Sunday Round Up: Riots, Twitter, BlackBerry, Joey Barton, Piers Morgan, Monty Python, phone hacking, William Wallace

This weeks Sunday Round up includes media reports on an investigation into whether police could have been helped by BlackBerry to trace rioters, a spat on Twitter between Joey Barton and Piers Morgan and a new TV programme created about the making of Monty Python's Life of Brian.

The Mail on Sunday reports on an investigation into whether BlackBerry handsets have a secret code which would allow police to identify those who planned the riots across London, Birmingham, Bristol and Manchester this week. The newspaper claims that during its research, its reporters were mocked by Twitter CEO Dick Costolo and ‘forcibly’ removed from BlackBerry headquarters.

Key witnesses in the phone hacking scandal could be recalled by the Commons Committee this week, says the Sunday Express. Three former News International executives are expected to be recalled, although chairman James Murdoch is not expected to invited to return for further questioning.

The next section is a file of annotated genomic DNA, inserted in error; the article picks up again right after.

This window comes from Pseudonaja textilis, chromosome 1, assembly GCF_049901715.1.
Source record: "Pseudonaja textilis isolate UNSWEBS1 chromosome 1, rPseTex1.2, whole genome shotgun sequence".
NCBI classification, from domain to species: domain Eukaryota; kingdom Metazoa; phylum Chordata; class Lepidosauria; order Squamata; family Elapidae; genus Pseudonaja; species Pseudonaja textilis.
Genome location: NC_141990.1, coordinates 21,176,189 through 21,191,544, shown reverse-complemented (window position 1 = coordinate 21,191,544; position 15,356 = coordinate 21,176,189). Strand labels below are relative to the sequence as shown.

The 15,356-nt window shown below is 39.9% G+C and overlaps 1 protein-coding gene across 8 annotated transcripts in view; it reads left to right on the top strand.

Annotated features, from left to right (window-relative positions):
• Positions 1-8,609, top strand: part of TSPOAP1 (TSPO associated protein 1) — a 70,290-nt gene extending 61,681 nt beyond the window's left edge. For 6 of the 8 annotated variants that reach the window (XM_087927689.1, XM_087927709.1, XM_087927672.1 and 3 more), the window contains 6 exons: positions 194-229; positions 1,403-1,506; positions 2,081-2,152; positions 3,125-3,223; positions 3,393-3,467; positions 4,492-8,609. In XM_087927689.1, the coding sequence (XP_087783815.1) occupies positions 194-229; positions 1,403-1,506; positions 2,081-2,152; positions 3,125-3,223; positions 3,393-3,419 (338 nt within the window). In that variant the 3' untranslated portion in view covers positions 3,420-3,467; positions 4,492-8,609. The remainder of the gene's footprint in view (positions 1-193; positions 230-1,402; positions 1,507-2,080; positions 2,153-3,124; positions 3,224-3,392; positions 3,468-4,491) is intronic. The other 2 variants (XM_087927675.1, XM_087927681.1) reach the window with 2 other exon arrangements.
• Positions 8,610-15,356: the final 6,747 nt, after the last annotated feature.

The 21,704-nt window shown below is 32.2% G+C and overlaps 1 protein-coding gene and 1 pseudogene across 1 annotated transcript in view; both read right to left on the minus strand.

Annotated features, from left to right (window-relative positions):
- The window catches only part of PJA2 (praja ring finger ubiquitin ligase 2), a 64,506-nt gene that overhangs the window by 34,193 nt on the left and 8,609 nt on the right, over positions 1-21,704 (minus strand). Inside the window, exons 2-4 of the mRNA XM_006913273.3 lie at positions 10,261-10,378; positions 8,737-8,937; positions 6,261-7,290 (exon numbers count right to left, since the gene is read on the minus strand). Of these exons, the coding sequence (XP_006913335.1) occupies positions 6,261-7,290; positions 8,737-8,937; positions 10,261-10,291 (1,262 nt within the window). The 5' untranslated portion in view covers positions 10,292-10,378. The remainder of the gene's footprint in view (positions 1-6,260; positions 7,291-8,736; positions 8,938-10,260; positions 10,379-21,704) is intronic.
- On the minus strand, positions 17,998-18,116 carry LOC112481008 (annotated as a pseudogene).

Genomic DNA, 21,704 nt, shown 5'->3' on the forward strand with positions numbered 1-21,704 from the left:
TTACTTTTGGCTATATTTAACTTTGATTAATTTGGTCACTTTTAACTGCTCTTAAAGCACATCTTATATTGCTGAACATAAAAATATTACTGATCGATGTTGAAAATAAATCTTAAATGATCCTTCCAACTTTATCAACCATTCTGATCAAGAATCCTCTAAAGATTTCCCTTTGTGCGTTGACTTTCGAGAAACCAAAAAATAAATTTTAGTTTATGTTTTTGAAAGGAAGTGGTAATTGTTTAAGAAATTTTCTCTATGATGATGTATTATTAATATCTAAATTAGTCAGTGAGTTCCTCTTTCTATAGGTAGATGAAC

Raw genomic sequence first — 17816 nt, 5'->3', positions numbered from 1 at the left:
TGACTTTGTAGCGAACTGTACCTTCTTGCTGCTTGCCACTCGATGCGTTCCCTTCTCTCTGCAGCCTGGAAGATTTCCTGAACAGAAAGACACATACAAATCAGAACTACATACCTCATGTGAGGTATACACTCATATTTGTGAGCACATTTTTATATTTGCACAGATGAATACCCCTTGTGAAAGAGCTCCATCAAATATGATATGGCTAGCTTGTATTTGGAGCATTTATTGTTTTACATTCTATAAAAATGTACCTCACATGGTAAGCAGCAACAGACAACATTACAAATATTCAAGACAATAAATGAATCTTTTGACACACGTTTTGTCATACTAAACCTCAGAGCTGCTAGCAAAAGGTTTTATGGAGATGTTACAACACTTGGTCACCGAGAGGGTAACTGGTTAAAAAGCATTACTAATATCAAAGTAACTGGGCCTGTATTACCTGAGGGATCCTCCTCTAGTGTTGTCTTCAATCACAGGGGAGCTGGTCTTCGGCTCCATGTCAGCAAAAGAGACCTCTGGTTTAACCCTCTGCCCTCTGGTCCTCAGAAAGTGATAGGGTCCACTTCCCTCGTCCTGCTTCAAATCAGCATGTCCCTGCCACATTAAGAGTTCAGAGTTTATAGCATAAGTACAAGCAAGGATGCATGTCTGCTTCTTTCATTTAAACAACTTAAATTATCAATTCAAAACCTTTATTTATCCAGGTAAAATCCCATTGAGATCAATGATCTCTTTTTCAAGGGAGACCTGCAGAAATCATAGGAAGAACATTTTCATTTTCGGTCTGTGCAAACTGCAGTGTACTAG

Newcastle midfielder Joey Barton has entered into a Twitter spat with CNN presenter Piers Morgan after the broadcaster compared Barton to diver Tom Daley, says The Metro. Arsenal fan Morgan made the claim after Barton fell to the ground having been slapped by the club’s new striker Gervinho, which resulted in his sending off during the 0-0 draw yesterday.

The story behind the making of Monty Python’s Life of Brian has been turned into a TV programme according to The Observer. Holy Flying Circus has been filmed by BBC4, examining the making resulting controversy caused by the 1979 film.

Retail guru Mary Portas will release her own fashion collection later this week, says the Sunday Express. The collection, which will target women over the age of 40, will be showcased at House of Fraser’s flagship store on Oxford Street on Thursday.

A ban on using Twitter has been put in place by organisers of the History Festival to avoid participant sending tweets containing secret information about the re-enactment of a historic battle between Scotland and England. Scotland on Sunday quotes the man playing William Wallace in the battle, who has the twitter account William Wallace 1, as saying he felt the ban imposed by the Medieval Clydesdale Group as ‘over the top’.

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